♠ Jackass Penguin: The Sun ran a photo of a penguin wandering along the banks of the Thames. "It is believed to be the first time a penguin has been spotted in the Thames -- and comes weeks after tragic Wally the Whale got stranded... Experts said the penguin, normally seen at the South Pole, may have been released into UK waters by fishermen who accidentally snared him... Marine biologist Lil Faroop said: 'It looks like a Jackass. They feed on sprats and fly through the water at five miles (eight kilometres) per hour. They have a donkey-like bray.'"
♠ Biscuit Highway: The Daily Express claimed that biscuits were being mixed into tarmac to help make roads safer. "Scientists yesterday revealed that broken biscuits are in fact the perfect material to help resurface roads... Years of experimental research revealed that crushed-up ginger nuts are the best biscuit for a road's sub-base, as they are more porous and allow water to drain away."
♠ Royal Family Tree: The Daily Mirror claimed that an oak tree bearing the likeness of Queen Elizabeth II, Prince Philip and Prince Charles had been found by "Lionel Day" as his dog chased a squirrel. "The exact location of the tree in the New Forest, Hampshire, is being kept secret because of fears it could attract druids."
♠ Red Door for 10 Downing Street: The Daily Mail reported that Tony Blair, in a "literally incredible break with decades of tradition," had decided to paint the door of 10 Downing Street red. ""After 270 years, Blair paints No 10 front door socialist red."
♠ Coldplay singer becomes conservative: The Guardian reported that Coldplay singer, Chris Martin, known for his liberal views, had decided to throw his support behind Conservative David Cameron.
♠ Chip and Sing Cards. The Times reported that "Britain's banks are developing a system of credit card security that uses the voice's tonal range. Rather than needing to recall a PIN, you will need to remember a line of a song... Optical scans are too fallible, and standard voice recognition too easy to mimic electronically. But no two people sing the same way. Tills and cash dispensers are to have microphones."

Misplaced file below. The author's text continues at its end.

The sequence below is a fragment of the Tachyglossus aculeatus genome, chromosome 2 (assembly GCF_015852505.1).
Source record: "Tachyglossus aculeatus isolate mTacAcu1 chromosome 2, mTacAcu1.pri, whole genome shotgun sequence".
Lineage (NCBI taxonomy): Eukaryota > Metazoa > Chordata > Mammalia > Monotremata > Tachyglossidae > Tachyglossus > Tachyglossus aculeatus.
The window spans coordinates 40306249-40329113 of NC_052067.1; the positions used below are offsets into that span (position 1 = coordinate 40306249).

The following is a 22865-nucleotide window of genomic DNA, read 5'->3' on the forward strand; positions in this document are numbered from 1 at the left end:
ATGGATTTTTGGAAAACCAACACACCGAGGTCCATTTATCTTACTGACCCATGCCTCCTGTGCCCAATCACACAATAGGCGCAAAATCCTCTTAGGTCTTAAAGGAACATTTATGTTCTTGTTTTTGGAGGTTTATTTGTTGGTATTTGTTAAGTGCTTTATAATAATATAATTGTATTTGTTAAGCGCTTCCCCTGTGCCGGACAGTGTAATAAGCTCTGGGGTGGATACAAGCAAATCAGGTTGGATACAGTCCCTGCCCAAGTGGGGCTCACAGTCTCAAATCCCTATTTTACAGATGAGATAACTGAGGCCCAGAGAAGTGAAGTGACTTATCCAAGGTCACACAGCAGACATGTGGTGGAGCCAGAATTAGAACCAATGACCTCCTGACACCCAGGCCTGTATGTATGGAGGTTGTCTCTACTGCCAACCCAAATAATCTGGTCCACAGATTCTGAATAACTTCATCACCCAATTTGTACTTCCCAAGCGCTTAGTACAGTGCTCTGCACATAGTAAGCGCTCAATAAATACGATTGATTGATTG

Status: Journalistic errorsCNet has an article about April Fool's Day hoaxes on the internet. It has some interesting info in it, but surprisingly it makes two rather large errors. First of all, it describes the Microsoft iLoo (an internet-enabled portable toilet) from 2003 as an April Fool's Day hoax. Microsoft announced the iLoo on April 30, making it a real stretch to describe it as an April Fool's Day hoax. But more importantly, although Microsoft did initially say the iLoo was a hoax, it later changed its mind and admitted that it was a real project. And that was the final word from them about it.
The article also describes a story that ran in the BBC last year about Cold war bombs being warmed by chickens as a hoax. I believe that's wrong. The story was odd, but true. Although when it ran a lot of people suspected it to be a joke. Wikipedia correctly lists the story as genuine but widely interpreted as an April Fools joke.